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Re: Observations and Issues With Gstep Win32

From: mcg
Subject: Re: Observations and Issues With Gstep Win32
Date: Tue, 23 May 2006 21:12:26 -0400

Hi Christopher
Thank you for the helpful insights.

With the help of a graduate student in my lab, we figured out how to get the program to run "standalone". I will try to add this to the Wiki in the future, but basically we: 1. Copied the gnustep-base.dll, libiconv-2.dll, obc.dll to \WINDOWS \system32 2. Created a ".BAT" file with the command line parameters for running the program
3. Double-click the .BAT file to start the program.

So now we are looking into whether the licenses for these libs will allow us to package them up with our program (which is permissive opensource) into a windows installer program. That way, it would be truly standalone. I'll report back how that goes. If anyone else has insight into the licensing, it would be very helpful.

I found out a bit more about the speed issues - part of it is memory allocation. Our program does many realloc-type operations using NSMutableData as it loads data from a file. Making this fine-grained on Linux and OSX doesn't seem to impose much performance penalty. However, in Windows, when I changed this to be much coarser-grained (i.e. reallocing much larger amounts at a time), it ran substantially faster. It is still 2-3x slower than Debian on the same machine, but that's an improvement over 10x slower. So, anyway, your ideas about this having to do with heap-checking are probably right. I'll try checking the detailed compile output as you suggest as soon as I get a chance.

Thanks again,

On May 23, 2006, at 7:15 PM, Christopher Armstrong wrote:

Hi Morgan

- It is *very* slow on Win32 (Win XP). I have Win XP also running on a virtual machine using Parallels, and other operations are quite snappy. But the program operation is about 10-fold slower on Windows. I don't know why... The processor intensive stuff has been highly optimized to
minimize objective-C message passing, so I don't think it's due to
that.  Any ideas?  For this I am using the downloadable installer
version of Gnustep.  As I am writing this, I am now attempting a
compile/install of Gnustep from SVN on windows, and have all fingers
crossed that this won't turn into chaos.

There's the possibility that the slow program operation could be due to mingw. I guess if you were able to profile the code, it may be possible to port significant parts to native Window's API's. Also, IIRC, Microsoft's C runtime (MSVCRT, used by mingw) has extensive heap checking facilities (amongst other things) that may be turned on either in the compiled GNUstep binaries (or possibly your own code). I do believe these impact performance significantly. Try "make -n" to see what's being compiled into your programme (caution: long output).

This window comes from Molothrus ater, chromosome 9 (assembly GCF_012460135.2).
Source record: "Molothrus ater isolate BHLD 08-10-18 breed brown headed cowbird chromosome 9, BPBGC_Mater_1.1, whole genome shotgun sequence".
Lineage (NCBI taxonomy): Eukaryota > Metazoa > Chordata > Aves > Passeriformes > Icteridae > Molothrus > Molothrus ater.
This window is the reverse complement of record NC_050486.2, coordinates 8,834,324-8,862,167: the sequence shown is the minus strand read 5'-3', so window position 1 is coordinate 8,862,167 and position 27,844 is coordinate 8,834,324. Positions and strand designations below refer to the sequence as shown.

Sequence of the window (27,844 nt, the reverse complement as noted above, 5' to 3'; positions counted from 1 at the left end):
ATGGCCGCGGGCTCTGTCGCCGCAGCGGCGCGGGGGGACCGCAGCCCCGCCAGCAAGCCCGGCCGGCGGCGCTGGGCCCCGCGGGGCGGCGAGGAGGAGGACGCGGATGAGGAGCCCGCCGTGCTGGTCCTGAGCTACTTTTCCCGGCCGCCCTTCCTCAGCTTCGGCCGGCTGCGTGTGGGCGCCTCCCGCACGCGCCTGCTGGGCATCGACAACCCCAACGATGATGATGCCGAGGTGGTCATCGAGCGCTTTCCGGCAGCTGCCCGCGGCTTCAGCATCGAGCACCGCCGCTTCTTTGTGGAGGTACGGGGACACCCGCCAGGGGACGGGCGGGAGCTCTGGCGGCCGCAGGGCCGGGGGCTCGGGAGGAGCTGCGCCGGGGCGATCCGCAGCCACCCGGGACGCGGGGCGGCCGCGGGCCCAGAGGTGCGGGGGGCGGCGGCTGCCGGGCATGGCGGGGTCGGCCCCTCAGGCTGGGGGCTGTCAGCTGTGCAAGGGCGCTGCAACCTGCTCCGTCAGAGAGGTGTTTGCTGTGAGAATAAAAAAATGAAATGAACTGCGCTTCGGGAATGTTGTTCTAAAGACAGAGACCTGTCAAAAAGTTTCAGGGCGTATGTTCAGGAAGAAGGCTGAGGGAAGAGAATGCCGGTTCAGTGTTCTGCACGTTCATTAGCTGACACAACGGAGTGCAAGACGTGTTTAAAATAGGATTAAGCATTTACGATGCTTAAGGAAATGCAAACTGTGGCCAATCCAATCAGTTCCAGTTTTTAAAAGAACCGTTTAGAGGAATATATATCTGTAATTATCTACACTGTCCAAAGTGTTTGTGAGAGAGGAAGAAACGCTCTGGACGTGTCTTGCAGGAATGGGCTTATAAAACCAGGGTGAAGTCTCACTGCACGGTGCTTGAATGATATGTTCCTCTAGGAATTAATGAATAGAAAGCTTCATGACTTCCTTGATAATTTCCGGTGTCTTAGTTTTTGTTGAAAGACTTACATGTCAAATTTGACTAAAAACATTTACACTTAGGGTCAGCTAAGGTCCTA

- I cannot figure out how to compile Gnustep apps (e.g. mine or
ProjectCenter) so that they can be double-clicked in Windows explorer, or even run at a windows command prompt. It always complains that the
".dll" files are missing.  I've done a lot of Googling on this, and
come up empty. I've seen claims that this is possible, but never seen
any instructions as to how.  Any pointers would be appreciated.  I am
not very Windows savvy - I have managed to mostly avoid it...

GNUstep applications need to be started from the msys shell on Windows using "openapp" as you do on Linux/etc, after having sourced the GNUstep.sh file. We (unfortunately) do not have an environment yet that will let you simply compile stand-alone applications, although there are a few people on this list who have managed to get standalone apps built for Windows.

- I tried to get GDB working under Win32 to try to debug a small issue
I was having with my program.  I got it downloaded and installed, but
it wouldn't recognize objective-c sources... This is version 5.2.1. It
would just run my program, pop up a second window briefly, then come
back saying "program has exited with status 1". It would not let me do
a backtrace or etc.  Has anyone gotten gdb to work with objective-c
under Win32?

gdb is still difficult to use on Windows; I'm trying to find a version myself that works correctly so I can do some proper backend. You will need gdb >= 6.0 for proper Objective-C debugging support, but many of the binaries at www.mingw.org can be buggy. Is there anyone on the list who knows of a gdb version for Windows that works correctly when debugging GNUstep apps.

Christopher Armstrong
carmstrong at fastmail dot com dot au

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